Heat of the moment | Inquirer Opinion
In the Pink of Health

Heat of the moment


“Doktor, gumising ako at hindi ko na magalaw yung mga paa ko.” At the ER, the attending physician noted the following: Patient was 35 years old, nondiabetic but diagnosed recently as hypertensive, had no other known comorbidities, and currently works in the construction industry. Asked for any previous history of having experienced the same condition, he replied in the negative. There were no other pertinent physical findings except for the inability to raise his legs fully. The doctor noted his medications and ordered complimentary tests, which eventually revealed an electrolyte imbalance. He was managed accordingly and discharged improved with a final diagnosis of heat-related illness. The heat index the day before had registered at 42 degrees Celsius and he had spent the whole afternoon repairing the roof.

Heat-related illness. This condition is a spectrum that can range from being mild such as experiencing heat rash, heat cramps, or heat syncope wherein people faint from heat exposure to heat exhaustion, which can be very concerning, to heat stroke, which is life-threatening and a medical emergency. All of these may arise from the body’s inability to thermoregulate from excess exposure to endogenous heat (heat generated from metabolic activities) and/or exogenous heat which come from the environment. On the latter, think of the frequency of heat waves brought on by climate change and the consequences. If numbers will serve to impress, according to an article published in the New England Journal of Medicine last September, “In the past 20 years, there has been a 54 percent increase in heat-related mortality among persons older than 65 years of age and more than one-third of all global warm-season heat-related deaths are attributable to climate change.”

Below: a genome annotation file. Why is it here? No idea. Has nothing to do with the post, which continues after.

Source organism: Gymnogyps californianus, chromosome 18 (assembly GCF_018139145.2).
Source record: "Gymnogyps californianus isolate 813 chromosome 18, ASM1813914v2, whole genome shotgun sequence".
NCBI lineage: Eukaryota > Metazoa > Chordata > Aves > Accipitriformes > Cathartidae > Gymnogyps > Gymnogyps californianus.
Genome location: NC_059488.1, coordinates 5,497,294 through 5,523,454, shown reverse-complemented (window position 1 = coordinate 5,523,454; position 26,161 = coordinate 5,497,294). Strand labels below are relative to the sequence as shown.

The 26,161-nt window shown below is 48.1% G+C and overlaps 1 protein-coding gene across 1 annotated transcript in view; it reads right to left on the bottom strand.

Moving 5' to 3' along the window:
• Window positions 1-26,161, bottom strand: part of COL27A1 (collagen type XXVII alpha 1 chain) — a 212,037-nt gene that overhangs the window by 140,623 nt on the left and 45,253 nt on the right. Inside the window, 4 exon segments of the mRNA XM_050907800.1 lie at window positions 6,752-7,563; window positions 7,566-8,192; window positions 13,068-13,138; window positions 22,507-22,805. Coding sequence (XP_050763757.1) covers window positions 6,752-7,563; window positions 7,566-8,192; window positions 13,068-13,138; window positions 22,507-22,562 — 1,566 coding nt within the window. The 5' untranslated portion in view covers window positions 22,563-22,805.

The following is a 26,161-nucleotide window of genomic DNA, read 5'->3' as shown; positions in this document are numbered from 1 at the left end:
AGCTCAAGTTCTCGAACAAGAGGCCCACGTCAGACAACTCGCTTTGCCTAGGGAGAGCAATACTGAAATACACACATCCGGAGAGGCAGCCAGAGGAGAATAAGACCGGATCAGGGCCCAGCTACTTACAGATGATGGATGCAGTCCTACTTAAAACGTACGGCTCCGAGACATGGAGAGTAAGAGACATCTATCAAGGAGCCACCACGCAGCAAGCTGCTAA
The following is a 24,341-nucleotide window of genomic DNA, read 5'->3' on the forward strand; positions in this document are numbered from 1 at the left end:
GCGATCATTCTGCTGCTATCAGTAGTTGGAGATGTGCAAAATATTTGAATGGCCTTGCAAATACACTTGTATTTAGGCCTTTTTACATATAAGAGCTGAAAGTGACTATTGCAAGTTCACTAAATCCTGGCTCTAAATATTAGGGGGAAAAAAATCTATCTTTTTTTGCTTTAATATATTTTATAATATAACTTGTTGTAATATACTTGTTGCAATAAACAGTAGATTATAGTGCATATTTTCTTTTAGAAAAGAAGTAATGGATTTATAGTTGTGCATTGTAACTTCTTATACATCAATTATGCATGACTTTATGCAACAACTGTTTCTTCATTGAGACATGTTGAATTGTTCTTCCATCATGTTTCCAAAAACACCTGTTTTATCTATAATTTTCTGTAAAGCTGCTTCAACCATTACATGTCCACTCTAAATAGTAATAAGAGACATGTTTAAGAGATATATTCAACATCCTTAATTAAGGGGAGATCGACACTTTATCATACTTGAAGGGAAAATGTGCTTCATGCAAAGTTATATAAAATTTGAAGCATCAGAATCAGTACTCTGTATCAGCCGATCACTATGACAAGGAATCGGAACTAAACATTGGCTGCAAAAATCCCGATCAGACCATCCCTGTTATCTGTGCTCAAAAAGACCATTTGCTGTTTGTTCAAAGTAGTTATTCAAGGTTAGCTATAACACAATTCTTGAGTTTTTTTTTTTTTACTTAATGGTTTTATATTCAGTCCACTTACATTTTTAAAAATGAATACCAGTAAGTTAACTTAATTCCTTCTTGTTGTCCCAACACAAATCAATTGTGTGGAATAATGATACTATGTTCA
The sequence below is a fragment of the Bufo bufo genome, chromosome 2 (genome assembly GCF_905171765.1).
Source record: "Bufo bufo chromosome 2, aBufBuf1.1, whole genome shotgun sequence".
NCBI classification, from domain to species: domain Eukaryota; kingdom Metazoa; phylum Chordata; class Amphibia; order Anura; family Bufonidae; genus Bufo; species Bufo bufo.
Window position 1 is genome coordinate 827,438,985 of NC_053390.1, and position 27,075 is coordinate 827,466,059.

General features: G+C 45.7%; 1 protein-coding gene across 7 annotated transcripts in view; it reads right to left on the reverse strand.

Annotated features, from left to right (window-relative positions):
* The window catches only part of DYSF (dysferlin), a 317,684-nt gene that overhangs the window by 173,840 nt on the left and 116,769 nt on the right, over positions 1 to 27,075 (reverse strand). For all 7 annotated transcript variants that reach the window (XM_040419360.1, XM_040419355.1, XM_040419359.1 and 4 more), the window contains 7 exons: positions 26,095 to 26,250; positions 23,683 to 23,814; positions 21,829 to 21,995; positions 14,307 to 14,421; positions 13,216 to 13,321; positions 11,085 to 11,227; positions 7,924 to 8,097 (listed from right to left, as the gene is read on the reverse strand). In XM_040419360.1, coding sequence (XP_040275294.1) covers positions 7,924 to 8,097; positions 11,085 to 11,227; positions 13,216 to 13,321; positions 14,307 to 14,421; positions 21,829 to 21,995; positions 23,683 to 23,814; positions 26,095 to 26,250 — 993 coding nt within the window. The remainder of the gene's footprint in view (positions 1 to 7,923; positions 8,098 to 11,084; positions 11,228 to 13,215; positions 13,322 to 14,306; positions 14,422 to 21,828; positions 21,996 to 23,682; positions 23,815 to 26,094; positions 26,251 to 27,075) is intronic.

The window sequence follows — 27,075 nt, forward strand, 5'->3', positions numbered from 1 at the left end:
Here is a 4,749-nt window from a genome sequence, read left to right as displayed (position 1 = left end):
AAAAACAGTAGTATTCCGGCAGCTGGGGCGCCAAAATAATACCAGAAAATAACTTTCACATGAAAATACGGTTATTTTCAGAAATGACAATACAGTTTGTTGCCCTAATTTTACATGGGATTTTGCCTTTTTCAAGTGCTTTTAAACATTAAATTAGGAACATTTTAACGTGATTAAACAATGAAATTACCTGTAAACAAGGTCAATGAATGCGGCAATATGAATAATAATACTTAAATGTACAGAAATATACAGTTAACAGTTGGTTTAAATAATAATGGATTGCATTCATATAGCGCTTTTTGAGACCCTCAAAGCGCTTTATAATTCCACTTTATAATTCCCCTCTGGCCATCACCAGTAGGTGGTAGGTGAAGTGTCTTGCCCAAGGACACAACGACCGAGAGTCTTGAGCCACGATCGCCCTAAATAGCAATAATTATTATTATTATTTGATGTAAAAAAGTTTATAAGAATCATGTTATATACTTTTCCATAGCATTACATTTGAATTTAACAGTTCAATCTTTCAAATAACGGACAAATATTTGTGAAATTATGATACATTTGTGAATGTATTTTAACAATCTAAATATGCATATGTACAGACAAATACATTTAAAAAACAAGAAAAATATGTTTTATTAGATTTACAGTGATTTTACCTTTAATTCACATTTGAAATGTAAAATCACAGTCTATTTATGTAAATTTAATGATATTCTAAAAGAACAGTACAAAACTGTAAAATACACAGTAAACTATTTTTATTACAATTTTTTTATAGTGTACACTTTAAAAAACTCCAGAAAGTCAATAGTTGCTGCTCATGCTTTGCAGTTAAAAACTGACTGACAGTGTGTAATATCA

Who is most at risk? Anyone may experience the illness but it would be helpful to note that certain factors favor increased susceptibility. Individuals greater than 65 years of age and older, young children, infants, pregnant women, athletes, persons with preexisting medical conditions, on diuretics, obese, who work outdoors and are exposed to areas that amplify heat, and who lack access to cooling systems are but some that places one at a higher risk.


What are the signs? For one that has experienced heat exhaustion, allow me to share. I had an extreme headache, felt faint and nauseated, generalized body weakness, an increased heart rate, and felt feverish. The skin on my back and face felt overly stretched and in need of a gallon of moisturizer. These were the just rewards of my having ignored the need to rehydrate after having had too much sun from an afternoon enjoying the beach and replacing sunscreen with soda to experiment if I could get that fashionable “healthy tan.“ Remembering the summer of 1984 makes me feel extremely uncomfortable for it was an incident that was avoidable and was one step away from heat stroke. Mental changes such as confusion, delirium, and an increase in core body temperature of greater than 40 degrees Celsius differentiate one from the other and I was dangerously close.

Preventive measures. These reminders are applicable across all age groups. First and foremost, keep yourself hydrated at all times, especially if engaged in strenuous activities or in a hot environment. Do not wait for feelings of thirst. Water is beneficial and need not be ice-cold. Stomach cramps and “brain freeze” are more than unpleasant. Try to avoid sugary or alcoholic drinks as they cause the loss of more body fluids. Wear sunscreen and reapply as needed.

In addition, stay abreast of the heat index forecast, wear loose and light clothing, stay indoors in areas with sufficient cooling systems, and for individuals whose occupation warrants frequent outdoor exposure, schedule activities at times when temperatures are more forgiving or take that needed break under the shade. In dealing with persons who are more vulnerable, educating both the patient and caregiver is valuable. Monitor for symptoms of heat-related illness. Heat stroke may mimic other medical conditions and prompt recognition is of immense value to prevent unwarranted complications.

We are at the mercy of an impending El Niño. Let us not contribute to the burning health statistics.

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TAGS: El Niño, heat-related illness, hot weather, In The Pink of Health

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